Odds are, you or someone you love has it. Netflix have worked their way in almost every household, and are showing no signs of slowing down. As Netflix continues their quest in filling every household with its quality entertainment, we continue to get hit after hit in the form of Netflix’s own original material. But what are the odds that they’d have so many hit shows and new material constantly coming out, seemingly without any major flops? Well, it’s simpler than you might think, actually.
It all comes down to data. Whenever you view a show or movie, whenever you pause, rewind, or fast forward, Netflix is there…ever watching, ever observing. When you start a show to quickly realize that it’s not your cup of tea, Netflix knows when you stop watching. Netflix, first and foremost, started off as a movie viewing service, and still allows viewers to flip through the thousands of movie and television titles that they have in their database. So when it comes to developing their own material, where else should they look than right under their noses? The stats are right there, and they know it. Netflix’s communications director, Jonathan Friedland said, “We know what people watch on Netflix and we’re able with a high degree of confidence to understand how big a likely audience is for a given show based on people’s viewing habits.” They know at any given time what the top players and prospects are, and their creative game-plan at times could be compared to a Billy Bean, moneyball strategy. Take the best of the best, put them all together, and success will follow.
Think about it, if your goal is to seek out or develop a brand new show, wouldn’t you want to know just what people are interested in watching? In Netflix’s case, their analytics team really broke down the data into the most important categories: themes, direction, and cast. With their creation of House of Cards, Netflix used irrefutable evidence from their own subscribers to ensure that they created a successful product. “West Wing and Breaking Bad are trending? Ok, there’s the theme they should roll with. Twin Peaks and David Fincher movies are gaining significant attention? Boom, there’s your go-to choice for director. Are Kevin Spacey movies pacing well? Yes? OK, there’s our Frank Underwood.” They simply had the data right there in front of them, and all they had to do was plug and chug. OK, so maybe it isn’t that simple, but Netflix has proven that their data does not lie.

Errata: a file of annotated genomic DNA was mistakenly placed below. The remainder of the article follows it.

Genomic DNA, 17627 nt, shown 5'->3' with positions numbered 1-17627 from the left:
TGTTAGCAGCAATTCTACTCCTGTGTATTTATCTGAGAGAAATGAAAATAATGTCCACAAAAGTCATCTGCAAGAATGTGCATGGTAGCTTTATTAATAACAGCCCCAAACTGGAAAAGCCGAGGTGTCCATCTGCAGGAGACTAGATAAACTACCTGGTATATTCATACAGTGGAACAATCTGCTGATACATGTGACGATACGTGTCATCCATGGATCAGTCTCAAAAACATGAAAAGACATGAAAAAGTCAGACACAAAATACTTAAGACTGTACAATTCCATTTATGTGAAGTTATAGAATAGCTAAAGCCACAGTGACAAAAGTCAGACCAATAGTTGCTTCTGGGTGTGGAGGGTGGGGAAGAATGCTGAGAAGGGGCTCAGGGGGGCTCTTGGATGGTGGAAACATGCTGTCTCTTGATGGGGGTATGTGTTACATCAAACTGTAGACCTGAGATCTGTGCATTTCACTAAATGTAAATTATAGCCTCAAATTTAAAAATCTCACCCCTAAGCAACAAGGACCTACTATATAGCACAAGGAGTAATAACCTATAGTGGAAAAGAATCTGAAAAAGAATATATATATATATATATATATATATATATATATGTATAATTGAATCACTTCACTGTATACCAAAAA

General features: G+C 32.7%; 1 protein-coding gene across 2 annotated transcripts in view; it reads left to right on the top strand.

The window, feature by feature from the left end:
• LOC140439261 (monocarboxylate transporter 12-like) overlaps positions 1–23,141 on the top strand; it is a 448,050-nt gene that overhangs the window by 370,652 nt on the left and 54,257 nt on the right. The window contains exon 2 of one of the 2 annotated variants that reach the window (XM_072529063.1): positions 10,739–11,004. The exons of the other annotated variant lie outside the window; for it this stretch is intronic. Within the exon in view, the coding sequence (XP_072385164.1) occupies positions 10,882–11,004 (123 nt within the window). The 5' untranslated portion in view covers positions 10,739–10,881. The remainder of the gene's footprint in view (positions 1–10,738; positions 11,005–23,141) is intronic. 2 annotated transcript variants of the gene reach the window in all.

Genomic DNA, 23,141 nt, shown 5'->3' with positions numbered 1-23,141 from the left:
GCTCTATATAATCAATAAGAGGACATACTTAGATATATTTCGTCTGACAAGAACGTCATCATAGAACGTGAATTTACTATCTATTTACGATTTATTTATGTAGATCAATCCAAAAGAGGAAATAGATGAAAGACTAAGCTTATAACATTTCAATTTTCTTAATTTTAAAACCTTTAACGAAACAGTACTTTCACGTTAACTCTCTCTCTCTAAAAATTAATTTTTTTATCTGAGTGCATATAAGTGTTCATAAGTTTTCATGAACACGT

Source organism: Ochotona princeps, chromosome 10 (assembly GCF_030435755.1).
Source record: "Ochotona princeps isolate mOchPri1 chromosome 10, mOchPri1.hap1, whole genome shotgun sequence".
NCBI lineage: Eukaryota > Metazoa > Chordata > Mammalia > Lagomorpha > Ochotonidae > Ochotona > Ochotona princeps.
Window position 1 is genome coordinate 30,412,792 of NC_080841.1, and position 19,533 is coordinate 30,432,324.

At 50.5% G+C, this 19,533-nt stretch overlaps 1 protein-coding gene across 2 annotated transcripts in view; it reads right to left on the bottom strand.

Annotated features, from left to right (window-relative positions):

Black Mirror would be another example of this new strategy. X-Files and The Twilight Zone’s numbers on Netflix were through the roof, so the team quickly found a story that would capture the same theme and creep-factor as these classic titles. Mad Men was also a huge entity, so they sought out Jon Hamm for a role in the series. The recipe for success is to take what’s working, and create a metaphorical all-star team of a program. Using the greatest pieces of a puzzle, Netflix has hit after hit lined up in the pipeline.
When it came to formatting, Netflix noticed that most viewers were “binge watching” seasons in a short period of time. As opposed to releasing episodes as part of a weekly program, Netflix decided that they would give their viewers access to the complete season, all at once. What would normally be considered a risky move resulted in immediate success. Why? Because they had the numbers.
With Netflix’s coverage and content development growing exponentially, odds are we’ll eventually see a rare Netflix original flop. But as for now, these guys really know how to keep people coming back for more…because they know what you’re watching in the meantime. But will this data collection strategy continue to develop, or is it already at its peak? We can’t be certain, but with Netflix’s recent success and hopeful plans for the future, it seems like this strategy is here to stay. Here’s hoping that they’ll continue using this algorithm for success for the foreseeable future.